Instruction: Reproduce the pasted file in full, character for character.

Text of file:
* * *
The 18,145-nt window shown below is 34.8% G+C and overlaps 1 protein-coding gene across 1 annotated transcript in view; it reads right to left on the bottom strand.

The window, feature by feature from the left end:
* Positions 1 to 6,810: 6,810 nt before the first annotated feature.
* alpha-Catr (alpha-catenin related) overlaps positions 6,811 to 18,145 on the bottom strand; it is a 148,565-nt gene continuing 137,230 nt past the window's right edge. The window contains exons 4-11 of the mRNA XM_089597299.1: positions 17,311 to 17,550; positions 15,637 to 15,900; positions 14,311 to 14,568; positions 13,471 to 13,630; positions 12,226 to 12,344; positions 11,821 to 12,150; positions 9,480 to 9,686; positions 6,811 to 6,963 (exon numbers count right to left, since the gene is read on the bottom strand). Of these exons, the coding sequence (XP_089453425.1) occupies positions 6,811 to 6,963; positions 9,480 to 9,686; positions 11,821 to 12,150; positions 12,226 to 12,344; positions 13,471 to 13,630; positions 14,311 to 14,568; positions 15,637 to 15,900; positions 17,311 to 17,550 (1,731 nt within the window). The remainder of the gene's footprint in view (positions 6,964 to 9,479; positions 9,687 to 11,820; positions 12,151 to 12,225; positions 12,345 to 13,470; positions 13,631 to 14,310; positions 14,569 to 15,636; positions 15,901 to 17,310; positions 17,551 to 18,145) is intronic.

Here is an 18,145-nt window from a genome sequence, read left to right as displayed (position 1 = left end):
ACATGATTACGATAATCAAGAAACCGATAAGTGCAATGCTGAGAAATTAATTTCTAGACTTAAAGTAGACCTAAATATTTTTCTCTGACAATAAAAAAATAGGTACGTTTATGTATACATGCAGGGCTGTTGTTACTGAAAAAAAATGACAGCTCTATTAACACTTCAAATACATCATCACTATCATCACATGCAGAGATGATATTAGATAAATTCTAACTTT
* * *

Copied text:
The 18,145-nt window shown below is 34.8% G+C and overlaps 1 protein-coding gene across 1 annotated transcript in view; it reads right to left on the bottom strand.

The window, feature by feature from the left end:
* Positions 1 to 6,810: 6,810 nt before the first annotated feature.
* alpha-Catr (alpha-catenin related) overlaps positions 6,811 to 18,145 on the bottom strand; it is a 148,565-nt gene continuing 137,230 nt past the window's right edge. The window contains exons 4-11 of the mRNA XM_089597299.1: positions 17,311 to 17,550; positions 15,637 to 15,900; positions 14,311 to 14,568; positions 13,471 to 13,630; positions 12,226 to 12,344; positions 11,821 to 12,150; positions 9,480 to 9,686; positions 6,811 to 6,963 (exon numbers count right to left, since the gene is read on the bottom strand). Of these exons, the coding sequence (XP_089453425.1) occupies positions 6,811 to 6,963; positions 9,480 to 9,686; positions 11,821 to 12,150; positions 12,226 to 12,344; positions 13,471 to 13,630; positions 14,311 to 14,568; positions 15,637 to 15,900; positions 17,311 to 17,550 (1,731 nt within the window). The remainder of the gene's footprint in view (positions 6,964 to 9,479; positions 9,687 to 11,820; positions 12,151 to 12,225; positions 12,345 to 13,470; positions 13,631 to 14,310; positions 14,569 to 15,636; positions 15,901 to 17,310; positions 17,551 to 18,145) is intronic.

Here is an 18,145-nt window from a genome sequence, read left to right as displayed (position 1 = left end):
ACATGATTACGATAATCAAGAAACCGATAAGTGCAATGCTGAGAAATTAATTTCTAGACTTAAAGTAGACCTAAATATTTTTCTCTGACAATAAAAAAATAGGTACGTTTATGTATACATGCAGGGCTGTTGTTACTGAAAAAAAATGACAGCTCTATTAACACTTCAAATACATCATCACTATCATCACATGCAGAGATGATATTAGATAAATTCTAACTTT